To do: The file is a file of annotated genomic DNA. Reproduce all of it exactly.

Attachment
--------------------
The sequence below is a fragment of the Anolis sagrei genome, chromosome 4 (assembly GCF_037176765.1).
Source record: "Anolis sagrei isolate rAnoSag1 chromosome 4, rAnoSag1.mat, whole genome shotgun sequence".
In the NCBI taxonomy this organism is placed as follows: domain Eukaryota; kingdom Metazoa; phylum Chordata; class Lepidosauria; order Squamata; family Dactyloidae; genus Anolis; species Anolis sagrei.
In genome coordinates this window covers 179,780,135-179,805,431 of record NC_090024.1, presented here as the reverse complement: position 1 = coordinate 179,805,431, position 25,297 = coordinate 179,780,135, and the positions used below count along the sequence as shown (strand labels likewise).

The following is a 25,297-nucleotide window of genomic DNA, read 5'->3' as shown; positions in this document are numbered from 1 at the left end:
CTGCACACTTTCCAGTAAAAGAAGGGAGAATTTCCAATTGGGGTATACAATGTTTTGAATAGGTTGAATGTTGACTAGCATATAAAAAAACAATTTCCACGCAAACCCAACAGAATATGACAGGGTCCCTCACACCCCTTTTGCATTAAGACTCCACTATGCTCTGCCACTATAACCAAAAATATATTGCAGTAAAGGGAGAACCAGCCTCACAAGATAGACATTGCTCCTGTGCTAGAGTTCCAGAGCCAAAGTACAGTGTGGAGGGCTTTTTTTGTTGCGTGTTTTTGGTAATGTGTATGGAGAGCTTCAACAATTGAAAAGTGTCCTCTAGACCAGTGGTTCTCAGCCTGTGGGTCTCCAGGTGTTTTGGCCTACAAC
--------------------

The sequence below is a fragment of the Anolis sagrei genome, chromosome 4 (assembly GCF_037176765.1).
Source record: "Anolis sagrei isolate rAnoSag1 chromosome 4, rAnoSag1.mat, whole genome shotgun sequence".
In the NCBI taxonomy this organism is placed as follows: domain Eukaryota; kingdom Metazoa; phylum Chordata; class Lepidosauria; order Squamata; family Dactyloidae; genus Anolis; species Anolis sagrei.
In genome coordinates this window covers 179,780,135-179,805,431 of record NC_090024.1, presented here as the reverse complement: position 1 = coordinate 179,805,431, position 25,297 = coordinate 179,780,135, and the positions used below count along the sequence as shown (strand labels likewise).

The following is a 25,297-nucleotide window of genomic DNA, read 5'->3' as shown; positions in this document are numbered from 1 at the left end:
CTGCACACTTTCCAGTAAAAGAAGGGAGAATTTCCAATTGGGGTATACAATGTTTTGAATAGGTTGAATGTTGACTAGCATATAAAAAAACAATTTCCACGCAAACCCAACAGAATATGACAGGGTCCCTCACACCCCTTTTGCATTAAGACTCCACTATGCTCTGCCACTATAACCAAAAATATATTGCAGTAAAGGGAGAACCAGCCTCACAAGATAGACATTGCTCCTGTGCTAGAGTTCCAGAGCCAAAGTACAGTGTGGAGGGCTTTTTTTGTTGCGTGTTTTTGGTAATGTGTATGGAGAGCTTCAACAATTGAAAAGTGTCCTCTAGACCAGTGGTTCTCAGCCTGTGGGTCTCCAGGTGTTTTGGCCTACAAC